You might want to do more research on that attitude part. You see you might have money in front of your eyes and not be able to see it. If you have kids that drink soda for water either that has to stop or you are redeeming cans and bottles. Changing your perception of what you have is a part of wealth building.

I know what you want. Easy answers. There aren’t any. But there are seekers and pathfinders you can pay attention and learn from.

The late Carla Emery called it back in 2004 when people were going crazy over adjustable rate mortgages. Carla gave a detailed explanation on What Frugality Means.  Emily at Remodeling This Life has a nice post on rethinking simplicity living. A Modern Gal has thoughts on what does redefining frugality really means to her:

When thinking of it from the resource standpoint, I have to admit, although I need to be mindful of spending and be prudent with cash, my biggest resource constraint is time.  Thus, it doesn’t make sense for me to spend hours and hours on something that might yield only a small amount of savings.  Sustainability also means the ability to continuously carry out good habits day after day

On the other end of the spectrum is Living Almost Large, she doesn’t want anything to do with frugal living. She does want to save money and plan for retirement but she also wants to spend money and enjoy life. Well, to each their own.

By her own admission Living Almost Large is in her 20’s and if you read the post she isn’t gonna win any love with the crafting community. I also think she has a narrow view of what frugality is; there is a range of people from those that peel toilet paper to those folks that plan for purchases and recycle when possible. Ryan at Uncommon Cents presents a good case for When Spending is Frugal.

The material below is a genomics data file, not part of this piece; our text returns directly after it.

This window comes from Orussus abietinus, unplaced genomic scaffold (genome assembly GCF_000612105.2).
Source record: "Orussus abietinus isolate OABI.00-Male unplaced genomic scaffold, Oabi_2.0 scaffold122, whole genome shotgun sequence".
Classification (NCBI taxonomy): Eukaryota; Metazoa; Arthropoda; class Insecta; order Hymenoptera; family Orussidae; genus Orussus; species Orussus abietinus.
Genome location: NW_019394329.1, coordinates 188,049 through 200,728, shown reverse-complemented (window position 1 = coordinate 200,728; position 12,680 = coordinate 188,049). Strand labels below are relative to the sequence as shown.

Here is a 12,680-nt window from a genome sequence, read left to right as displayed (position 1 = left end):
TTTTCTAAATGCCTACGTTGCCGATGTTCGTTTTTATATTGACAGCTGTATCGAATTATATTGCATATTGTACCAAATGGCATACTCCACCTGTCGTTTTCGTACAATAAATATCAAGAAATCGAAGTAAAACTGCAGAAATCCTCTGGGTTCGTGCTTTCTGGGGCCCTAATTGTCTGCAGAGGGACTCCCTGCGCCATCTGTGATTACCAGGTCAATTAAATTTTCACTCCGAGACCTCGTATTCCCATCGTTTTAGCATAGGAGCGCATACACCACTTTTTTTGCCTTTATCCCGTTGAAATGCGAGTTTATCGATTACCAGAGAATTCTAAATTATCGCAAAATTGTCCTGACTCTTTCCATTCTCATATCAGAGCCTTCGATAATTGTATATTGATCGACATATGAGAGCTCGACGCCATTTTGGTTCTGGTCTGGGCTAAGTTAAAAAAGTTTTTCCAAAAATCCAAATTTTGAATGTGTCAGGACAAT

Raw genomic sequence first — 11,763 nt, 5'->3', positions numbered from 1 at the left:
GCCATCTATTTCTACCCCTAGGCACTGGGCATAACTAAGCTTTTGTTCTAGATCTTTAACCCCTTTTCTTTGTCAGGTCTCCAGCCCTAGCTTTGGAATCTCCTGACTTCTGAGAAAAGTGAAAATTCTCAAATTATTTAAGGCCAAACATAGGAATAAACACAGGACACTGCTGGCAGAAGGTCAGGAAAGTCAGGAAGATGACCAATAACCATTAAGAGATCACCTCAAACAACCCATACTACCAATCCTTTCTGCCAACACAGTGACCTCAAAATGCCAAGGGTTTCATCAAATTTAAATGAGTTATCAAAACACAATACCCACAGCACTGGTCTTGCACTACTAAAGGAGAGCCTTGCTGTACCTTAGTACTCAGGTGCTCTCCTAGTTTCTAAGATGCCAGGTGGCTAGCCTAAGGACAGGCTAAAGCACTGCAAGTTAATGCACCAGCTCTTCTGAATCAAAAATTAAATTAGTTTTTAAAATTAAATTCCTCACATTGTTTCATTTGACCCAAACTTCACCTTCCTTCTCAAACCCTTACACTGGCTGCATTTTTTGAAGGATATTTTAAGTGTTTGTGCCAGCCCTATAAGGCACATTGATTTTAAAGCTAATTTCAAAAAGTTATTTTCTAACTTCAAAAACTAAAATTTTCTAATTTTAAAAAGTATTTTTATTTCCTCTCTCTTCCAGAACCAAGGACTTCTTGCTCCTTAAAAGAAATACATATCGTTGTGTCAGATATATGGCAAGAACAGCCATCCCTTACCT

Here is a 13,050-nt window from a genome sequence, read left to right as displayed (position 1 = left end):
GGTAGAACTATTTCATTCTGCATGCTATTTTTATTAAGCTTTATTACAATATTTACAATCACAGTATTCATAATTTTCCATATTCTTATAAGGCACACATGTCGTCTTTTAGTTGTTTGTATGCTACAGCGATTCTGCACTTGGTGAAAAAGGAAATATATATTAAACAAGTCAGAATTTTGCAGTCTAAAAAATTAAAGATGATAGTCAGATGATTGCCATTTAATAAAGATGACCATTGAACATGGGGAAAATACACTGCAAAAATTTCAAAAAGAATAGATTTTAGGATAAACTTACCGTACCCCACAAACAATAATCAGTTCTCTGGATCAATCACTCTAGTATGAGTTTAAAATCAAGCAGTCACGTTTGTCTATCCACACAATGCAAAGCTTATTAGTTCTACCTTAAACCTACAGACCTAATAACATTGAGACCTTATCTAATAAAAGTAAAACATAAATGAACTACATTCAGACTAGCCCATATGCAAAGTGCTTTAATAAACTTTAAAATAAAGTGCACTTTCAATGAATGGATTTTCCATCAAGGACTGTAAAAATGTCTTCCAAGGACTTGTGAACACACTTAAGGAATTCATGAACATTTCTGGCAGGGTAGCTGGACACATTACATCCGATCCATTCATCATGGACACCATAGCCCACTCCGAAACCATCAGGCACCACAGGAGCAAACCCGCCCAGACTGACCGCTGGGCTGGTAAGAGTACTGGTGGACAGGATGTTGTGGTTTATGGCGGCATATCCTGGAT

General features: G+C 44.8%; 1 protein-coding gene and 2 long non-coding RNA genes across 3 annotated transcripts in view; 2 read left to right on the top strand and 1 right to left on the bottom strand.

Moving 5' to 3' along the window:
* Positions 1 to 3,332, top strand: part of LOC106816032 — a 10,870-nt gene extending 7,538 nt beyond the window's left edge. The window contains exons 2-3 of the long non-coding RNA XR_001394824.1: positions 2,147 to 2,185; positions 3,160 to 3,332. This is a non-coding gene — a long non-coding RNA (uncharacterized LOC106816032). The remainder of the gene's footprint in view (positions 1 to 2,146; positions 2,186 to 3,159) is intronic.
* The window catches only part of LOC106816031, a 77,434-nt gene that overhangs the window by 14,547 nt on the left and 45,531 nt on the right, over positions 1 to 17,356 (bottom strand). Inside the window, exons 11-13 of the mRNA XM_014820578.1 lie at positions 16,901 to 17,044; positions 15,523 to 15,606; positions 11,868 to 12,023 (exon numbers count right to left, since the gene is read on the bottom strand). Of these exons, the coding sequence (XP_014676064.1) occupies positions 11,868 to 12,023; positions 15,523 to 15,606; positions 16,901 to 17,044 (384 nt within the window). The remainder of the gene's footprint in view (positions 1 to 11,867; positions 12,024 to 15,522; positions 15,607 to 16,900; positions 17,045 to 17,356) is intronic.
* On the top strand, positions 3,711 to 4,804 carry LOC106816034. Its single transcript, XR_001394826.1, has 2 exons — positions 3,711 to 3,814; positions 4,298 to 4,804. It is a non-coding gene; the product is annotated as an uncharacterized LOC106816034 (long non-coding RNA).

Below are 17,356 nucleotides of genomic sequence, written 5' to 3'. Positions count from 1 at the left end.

Applied Financial Ed – Women Working Their Way Out of Debt

These are the folks that know how to stretch a dollar around the corner and around the block. Barbara Stanny has a good article on How to Respect Money. It is also a speed course on what you have to do to get out of debt.

Financial independence does not come from what you earn. It comes from what you do with what you have. No matter how sizable your salary, the money will slip through your fingers if you bypass this step.

Ms. Micah at Finance for A Freelance Life is using the month of February 2009 as Where Is My Money Going Month? Ashley at Wide Open Wallet has Five Tips To Help You Save.  Ashley has another post about helping to support schools via shopping at stores like Target, that give 1% back to the schools on purchases. I' don’t have kids but what if I did that and designated it to a school in need across town? What if we all did that?

Kristin at Turbo-Mom has a blog called Guide To Saving Money Without Wasting Time. All are welcome and you can partake of the goodies such as how to wrangle coupons, how to work Baby stores  to save money and the only legitimate place to actually get a free credit report.

Single Ma at Fabulous Financials was in debt and she shows her readers her process for the key to paying off debt. You can also check out her net worth status, it proves you can go to zero to your heart’s desire. Crystal at Brunette on a Budget is a financial writer/blogger. She mixes financial education with merchant credit card gouging and how to look good in high waist pencil skirts. Um, I’m thinking that for those of us who don’t have major bumps in the back.

I’ve got more but I’m running out of space. My point is do something, if nothing more than pass one of these folks along to a friend in need. Each one, teach one out of the darkness.

Gena Haskett is a Contributing Editor and blogs at Out On The Stoop and PCCLibTech.

Follow BlogHer on LinkedIn: http://www.linkedin.com/groups/BlogHer-28615

Comments

In order to comment on BlogHer.com, you'll need to be logged in. You'll be given the option to log in or create an account when you publish your comment. If you do not log in or create an account, your comment will not be displayed.